Written by: PP on 07/06/2010 20:57:54

For fellow Germans Eisbrecher, one Rammstein isn't enough, although for many in the rest of the world, that's already one too many. At least that's the way I understand the band based on a good couple of spins to their new album "Eiszeit", a record which borrows its entire existence from the echoing and partly gothic industrial atmospheres and moods of Rammstein á "Mutter" and "Reise, Reise" era. Even the murky vocal style of Lindemann has been blatantly ripped off by vocalist Wesselsky, though he's nowhere near as charismatic and overwhelming as Lindemann can occasionally be.

To avoid sounding like a direct clone of the big R, a couple of songs are masked with a layer or 'electronic trip rock' as the band likes to call it, which basically just consists of electronica effects cut-and-pasted on top of the otherwise standard industrial metal platform. "Bombe", for instance, sounds like Nine Inch Nails' debut album "Pretty Hate Machine" has been a significant influence to the band. To their credit, a whole bunch of riffs can safely be labeled with pop words like 'driving', 'groovy' and the lot; I won't deny banging my head in acceptance to a number of passages throughout the record. So an entirely forgettable effort "Eiszeit" is certainly not.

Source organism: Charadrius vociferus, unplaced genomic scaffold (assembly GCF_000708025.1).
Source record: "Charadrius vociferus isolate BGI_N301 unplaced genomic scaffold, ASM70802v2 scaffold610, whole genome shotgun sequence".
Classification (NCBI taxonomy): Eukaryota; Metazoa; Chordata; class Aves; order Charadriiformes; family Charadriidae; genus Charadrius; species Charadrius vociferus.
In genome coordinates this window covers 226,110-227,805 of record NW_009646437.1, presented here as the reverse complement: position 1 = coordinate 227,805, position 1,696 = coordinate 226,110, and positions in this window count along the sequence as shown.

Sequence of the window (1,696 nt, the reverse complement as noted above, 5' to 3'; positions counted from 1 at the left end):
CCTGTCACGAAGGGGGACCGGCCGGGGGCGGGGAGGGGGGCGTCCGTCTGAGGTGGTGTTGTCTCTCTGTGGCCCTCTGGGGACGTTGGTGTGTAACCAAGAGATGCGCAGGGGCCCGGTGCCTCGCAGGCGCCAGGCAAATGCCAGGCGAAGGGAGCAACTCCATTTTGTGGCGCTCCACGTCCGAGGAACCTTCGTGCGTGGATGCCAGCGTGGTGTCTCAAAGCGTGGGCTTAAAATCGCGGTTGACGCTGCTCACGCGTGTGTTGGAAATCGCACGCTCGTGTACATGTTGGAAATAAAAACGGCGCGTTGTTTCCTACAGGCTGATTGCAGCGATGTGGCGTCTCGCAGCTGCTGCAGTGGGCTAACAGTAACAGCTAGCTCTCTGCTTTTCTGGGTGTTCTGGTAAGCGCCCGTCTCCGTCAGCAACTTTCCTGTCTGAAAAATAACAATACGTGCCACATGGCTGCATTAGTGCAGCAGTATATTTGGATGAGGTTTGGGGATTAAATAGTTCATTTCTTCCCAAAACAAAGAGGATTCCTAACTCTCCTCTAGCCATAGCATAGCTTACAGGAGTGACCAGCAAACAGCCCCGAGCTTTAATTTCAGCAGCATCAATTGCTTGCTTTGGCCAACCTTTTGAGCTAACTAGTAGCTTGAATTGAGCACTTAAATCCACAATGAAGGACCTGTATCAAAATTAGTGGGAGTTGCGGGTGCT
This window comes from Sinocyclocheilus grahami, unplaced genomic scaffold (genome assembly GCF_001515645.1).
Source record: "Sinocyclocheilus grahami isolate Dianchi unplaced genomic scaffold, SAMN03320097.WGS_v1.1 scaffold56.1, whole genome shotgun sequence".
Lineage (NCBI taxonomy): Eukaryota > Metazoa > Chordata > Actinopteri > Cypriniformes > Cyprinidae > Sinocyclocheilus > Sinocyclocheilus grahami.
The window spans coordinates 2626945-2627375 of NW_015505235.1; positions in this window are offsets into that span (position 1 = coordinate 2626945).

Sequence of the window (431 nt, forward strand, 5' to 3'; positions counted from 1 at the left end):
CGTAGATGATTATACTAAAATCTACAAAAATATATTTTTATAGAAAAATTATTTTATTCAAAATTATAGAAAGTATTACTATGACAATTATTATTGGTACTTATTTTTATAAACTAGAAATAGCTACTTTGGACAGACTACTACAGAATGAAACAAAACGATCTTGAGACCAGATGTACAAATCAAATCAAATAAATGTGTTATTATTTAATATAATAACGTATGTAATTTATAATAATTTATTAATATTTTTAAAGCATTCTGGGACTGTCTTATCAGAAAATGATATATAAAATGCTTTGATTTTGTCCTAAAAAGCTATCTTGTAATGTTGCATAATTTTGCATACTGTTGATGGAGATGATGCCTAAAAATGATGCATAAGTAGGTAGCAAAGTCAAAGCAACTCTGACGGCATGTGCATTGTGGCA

However, I suspect for most people, the transparent Rammstein worship may be a little too much. After all, it's rather easy to weigh the two acts against each other and conclude that Rammstein simply has better songs than any on "Eiszeit". That being said, there's little doubt that tracks like the title track and opener "Böse Mädchen" will be rotating at sketchy gothic clubs like Alcatraz in Milan, or more locally, Faust here in Copenhagen. To that sort of crowd, "Eiszeit" is the best thing to have happened since the previous Rammstein album.


Download: Eiszeit, Böse Mädchen
For the fans of: Rammstein
Listen: Myspace

Release date 16.04.2010
AFM Records

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